Kinko’s founder Paul Orfalea of Montecito and another Montecito businessman have successfully defended their reputations against a $15 million lawsuit filed by a third Montecito man who accused them of fraud, claiming he was wrongly left out of a deal to buy and redevelop an Alabama hotel.
Mr. Orfalea and John Moller were sued by Patrick Nesbitt, who claimed that he and Mr. Moller entered into a 2015 oral agreement to go in on the deal together to buy the hotel, and that Mr. Moller violated that agreement by going it alone. Mr. Orfalea was named as a co-defendant.
A Santa Barbara jury reached its verdict on Oct. 12 following two days of deliberations. The case was heard in Santa Barbara because Mr. Nesbitt contended the oral agreement was created there.
No damages were awarded to the defendants, who won the case because they never filed a cross-complaint against Mr. Nesbitt. Nor did they seek damages. (The plaintiff, however, will be responsible for defendants’ costs, such as court reporter fees and jury fees.)
Damages, however, were never the point, says Ryan Waggoner, a partner in Allen Matkins, the law firm that represented the defendants.
“While money was a factor – Mr. Nesbitt sought $15 million in damages – reputation was the primary concern at stake,” Mr. Waggoner said. “Mr. Nesbitt alleged that Mr. Moller and Mr. Orfalea committed fraud, so this lawsuit allowed them to vindicate their positions in a court of law and keep intact their reputations as honorable businessmen.
“Mr. Nesbitt, on the other hand, has harmed his reputation in the community by suing two prominent people in the community, one of whom is one of Santa Barbara’s most philanthropic residents.”
The dispute arose from the sale of a hotel in Huntsville, Alabama in October 2015.
Mr. Nesbitt, CEO of a hotel management company called Windsor Capital Group, Inc., had the motel under contract for approximately 10 months between 2013 and 2014. But after failing to line up financing, Windsor fell out of contract and forfeited to Mr. Orfalea’s company its $550,000 deposit.
In May 2015, the hotel opportunity resurfaced.
Mr. Nesbittt contacted his acquaintance, Mr. Moller, who at the time was looking to complete a tax-deferred 1031 exchange. The two discussed the idea of working together on the hotel opportunity for a few weeks in May and June 2015, Mr. Waggoner said.
“Eventually, however, Mr. Moller realized that Mr. Nesbitt didn’t want to invest a lot of money into the transaction but sought about 40 percent of the upside,” he said. “Mr. Moller also discovered from speaking with other people in the Santa Barbara community that Mr. Nesbitt is notoriously litigious and a subpar hotel operator.
“As a result, Mr. Moller elected to purchase the hotel alone.”
Mr. Orfalea became involved because his company developed and owned the Bridge Street Town Centre, a bustling mixed use center in Huntsville, Ala., that includes the Westin hotel at issue in the lawsuit. The company owned the hotel between 2008 and 2015.
“He had no preexisting relationship with Mr. Moller and sold the hotel (back) to him in October 2015 because Mr. Moller was the most qualified buyer,” Mr. Waggoner said.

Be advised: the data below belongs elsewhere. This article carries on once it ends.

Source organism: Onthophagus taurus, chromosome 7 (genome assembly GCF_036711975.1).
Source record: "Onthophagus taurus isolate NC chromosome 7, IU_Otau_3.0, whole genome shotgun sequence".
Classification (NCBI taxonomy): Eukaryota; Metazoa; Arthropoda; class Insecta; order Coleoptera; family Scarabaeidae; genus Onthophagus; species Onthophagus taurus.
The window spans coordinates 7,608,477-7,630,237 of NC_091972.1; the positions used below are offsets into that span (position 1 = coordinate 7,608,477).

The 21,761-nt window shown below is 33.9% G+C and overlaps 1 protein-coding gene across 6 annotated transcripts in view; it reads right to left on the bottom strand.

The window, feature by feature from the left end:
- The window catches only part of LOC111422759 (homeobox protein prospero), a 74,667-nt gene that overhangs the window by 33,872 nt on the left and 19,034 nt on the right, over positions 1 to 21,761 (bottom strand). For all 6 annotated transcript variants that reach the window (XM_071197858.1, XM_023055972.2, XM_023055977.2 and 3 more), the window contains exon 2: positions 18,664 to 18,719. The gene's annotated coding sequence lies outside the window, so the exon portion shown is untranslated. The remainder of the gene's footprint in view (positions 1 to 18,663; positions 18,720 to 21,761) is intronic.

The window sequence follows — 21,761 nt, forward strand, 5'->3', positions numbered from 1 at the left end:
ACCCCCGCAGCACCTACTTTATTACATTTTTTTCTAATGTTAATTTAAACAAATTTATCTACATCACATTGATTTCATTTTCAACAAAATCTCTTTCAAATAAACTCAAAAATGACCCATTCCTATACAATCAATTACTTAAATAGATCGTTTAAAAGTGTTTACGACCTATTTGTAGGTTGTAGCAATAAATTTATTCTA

After Mr. Moller purchased the hotel, “Mr. Nesbitt alleged that he had entered into an oral joint agreement with Mr. Moller to acquire and redevelop the hotel, and that Mr. Moller breached that oral joint venture agreement by acquiring and redeveloping the hotel without him,” Mr. Waggoner said.
“Mr. Nesbitt also alleged that Mr. Orfalea and his company conspired with Mr. Moller to cut out Mr. Nesbitt from the transaction.”
That simply wasn’t what happened, Mr. Waggoner said.
“There was no oral joint venture agreement. Mr. Moller and Mr. Nesbitt briefly discussed working together on the hotel opportunity, but they never came close to finalizing the details of the arrangement,” he said.
“Further, Mr. Nesbitt told Mr. Orfalea’s employee to ‘keep the damn hotel’ because he would never pay the asking price of $22 million.
“Mr. Orfalea stopped negotiating with Mr. Nesbitt after this exchange, and Mr. Nesbitt left for a month-long vacation in Europe a couple of days later. Mr. Moller was free to acquire the hotel on his own and Mr. Orfalea was free to sell the hotel to whomever he determined was the most qualified buyer.”
After listening to both sides’ arguments, the jury ruled in favor of the two defendants.
“This case ultimately came down to credibility,” Mr. Waggoner said. “The jury found that Mr. Moller and Mr. Orfalea were far more credible than Mr. Nesbitt.
“Mr. Nesbitt was caught in several lies during the trial. For example, during the time period that Mr. Nesbitt alleged that an oral joint venture existed between Mr. Moller and him, Mr. Nesbitt was actively searching for joint venture partners and concealing this fact from Mr. Moller.”
What’s more, the plaintiff “significantly overstated” his friendship with Mr. Orfalea, Mr. Waggoner said, claiming that Mr. Orfalea conspired with Mr. Moller to cut out Mr. Nesbitt from the transaction.
“Mr. Nesbitt and Mr. Orfalea have been acquaintances for years, and are members of the ‘breakfast club’ that regularly meets at the pharmacy,” Mr. Waggoner said. “Mr. Nesbitt tried to portray a scene of two friends (Mr. Orfalea and Mr. Moller) working together to steal a business opportunity from him” when in truth both defendants testified at trial that they were – at most – acquaintances of Mr. Nesbitt, and that Mr. Nesbitt was lying about his characterization of their relationships.”